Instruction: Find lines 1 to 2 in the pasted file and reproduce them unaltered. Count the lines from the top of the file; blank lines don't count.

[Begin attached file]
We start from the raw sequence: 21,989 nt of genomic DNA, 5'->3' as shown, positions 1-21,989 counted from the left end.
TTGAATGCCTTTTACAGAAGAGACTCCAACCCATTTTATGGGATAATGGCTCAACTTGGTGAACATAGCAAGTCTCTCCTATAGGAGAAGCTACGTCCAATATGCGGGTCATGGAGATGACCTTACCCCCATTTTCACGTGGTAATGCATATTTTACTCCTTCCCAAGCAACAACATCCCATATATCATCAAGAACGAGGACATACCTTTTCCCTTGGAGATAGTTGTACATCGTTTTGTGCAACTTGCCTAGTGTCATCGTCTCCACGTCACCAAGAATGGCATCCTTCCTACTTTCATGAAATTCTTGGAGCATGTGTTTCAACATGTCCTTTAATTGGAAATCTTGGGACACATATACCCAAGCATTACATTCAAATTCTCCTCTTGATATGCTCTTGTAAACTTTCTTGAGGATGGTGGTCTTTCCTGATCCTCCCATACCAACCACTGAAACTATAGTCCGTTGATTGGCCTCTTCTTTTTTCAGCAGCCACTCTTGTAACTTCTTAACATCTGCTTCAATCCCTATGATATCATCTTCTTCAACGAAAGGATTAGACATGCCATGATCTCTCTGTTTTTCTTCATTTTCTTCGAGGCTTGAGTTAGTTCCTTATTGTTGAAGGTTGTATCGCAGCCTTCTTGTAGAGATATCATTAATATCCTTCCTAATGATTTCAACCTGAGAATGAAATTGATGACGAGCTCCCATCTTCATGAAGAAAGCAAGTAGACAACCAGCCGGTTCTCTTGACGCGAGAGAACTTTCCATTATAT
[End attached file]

We start from the raw sequence: 21,989 nt of genomic DNA, 5'->3' as shown, positions 1-21,989 counted from the left end.
TTGAATGCCTTTTACAGAAGAGACTCCAACCCATTTTATGGGATAATGGCTCAACTTGGTGAACATAGCAAGTCTCTCCTATAGGAGAAGCTACGTCCAATATGCGGGTCATGGAGATGACCTTACCCCCATTTTCACGTGGTAATGCATATTTTACTCCTTCCCAAGCAACAACATCCCATATATCATCAAGAACGAGGACATACCTTTTCCCTTGGAGATAGTTGTACATCGTTTTGTGCAACTTGCCTAGTGTCATCGTCTCCACGTCACCAAGAATGGCATCCTTCCTACTTTCATGAAATTCTTGGAGCATGTGTTTCAACATGTCCTTTAATTGGAAATCTTGGGACACATATACCCAAGCATTACATTCAAATTCTCCTCTTGATATGCTCTTGTAAACTTTCTTGAGGATGGTGGTCTTTCCTGATCCTCCCATACCAACCACTGAAACTATAGTCCGTTGATTGGCCTCTTCTTTTTTCAGCAGCCACTCTTGTAACTTCTTAACATCTGCTTCAATCCCTATGATATCATCTTCTTCAACGAAAGGATTAGACATGCCATGATCTCTCTGTTTTTCTTCATTTTCTTCGAGGCTTGAGTTAGTTCCTTATTGTTGAAGGTTGTATCGCAGCCTTCTTGTAGAGATATCATTAATATCCTTCCTAATGATTTCAACCTGAGAATGAAATTGATGACGAGCTCCCATCTTCATGAAGAAAGCAAGTAGACAACCAGCCGGTTCTCTTGACGCGAGAGAACTTTCCATTATAT